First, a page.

Proposal No. 1—The Business Combination Proposal—to consider and vote upon a proposal to approve by ordinary resolution and adopt the Agreement and Plan of Merger, dated as of January 26, 2022 (the “Merger Agreement”), by and among SCS, Merger Sub and Akili, a copy of which is attached to this proxy statement/prospectus statement as Annex A. The Merger Agreement provides for, among other things, the merger of Merger Sub with and into Akili (the “Merger”), with Akili surviving the Merger as a wholly owned subsidiary of Akili, Inc., in accordance with the terms and subject to the conditions of the Merger Agreement as more fully described elsewhere in this proxy statement/prospectus (the “Business Combination Proposal”);

 

   

Proposal No. 2—The Domestication Proposal—to consider and vote upon a proposal to approve by special resolution, the change of SCS’s jurisdiction of incorporation by deregistering as an exempted company in the Cayman Islands and continuing and domesticating as a corporation incorporated under the laws of the State of Delaware (the “Domestication” and, together with the Merger, the “Business Combination”) (the “Domestication Proposal”);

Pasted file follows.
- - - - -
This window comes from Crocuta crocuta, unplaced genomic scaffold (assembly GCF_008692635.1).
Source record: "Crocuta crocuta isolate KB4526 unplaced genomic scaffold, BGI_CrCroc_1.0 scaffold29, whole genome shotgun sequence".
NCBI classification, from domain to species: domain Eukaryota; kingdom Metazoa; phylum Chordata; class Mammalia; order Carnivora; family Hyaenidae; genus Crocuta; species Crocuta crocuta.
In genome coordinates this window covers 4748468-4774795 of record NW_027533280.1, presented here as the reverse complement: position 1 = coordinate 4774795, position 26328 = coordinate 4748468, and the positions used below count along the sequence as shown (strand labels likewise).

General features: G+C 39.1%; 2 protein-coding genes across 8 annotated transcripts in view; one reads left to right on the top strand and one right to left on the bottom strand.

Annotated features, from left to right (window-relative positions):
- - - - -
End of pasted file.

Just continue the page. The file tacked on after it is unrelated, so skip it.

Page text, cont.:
Organizational Documents Proposals—to consider and vote upon the following three separate proposals (collectively, the “Organizational Documents Proposals”) for approval effective upon the filing with and acceptance by the Secretary of State of Delaware of the certificate of domestication in accordance with Section 388 of the Delaware General Corporation Law (the “DGCL”)), which will be renamed “Akili, Inc.” in connection with the Business Combination (SCS after the Domestication, including after such change of name, is referred to herein as “Akili, Inc.”):

 

  (A)

Proposal No. 3—Organizational Documents Proposal A—as a special resolution, the change in the authorized share capital of SCS from 500,000,000 Class A ordinary shares, par value $0.0001 per share (the “SCS Class A ordinary shares”), 50,000,000 Class B ordinary shares, par value $0.0001 per share (the “SCS Class B ordinary shares” and, together with the SCS Class A ordinary shares, the “ordinary shares”), and 5,000,000 preference shares, par value $0.0001 per


  share (the “SCS preference shares”), to 1,000,000,000 shares of common stock, par value $0.0001 per share, of Akili, Inc. (the “Akili, Inc. common stock”) and 100,000,000 shares of preferred stock, par value $0.0001 per share, of Akili, Inc. (the “Akili, Inc. preferred stock”) (“Organizational Documents Proposal A”);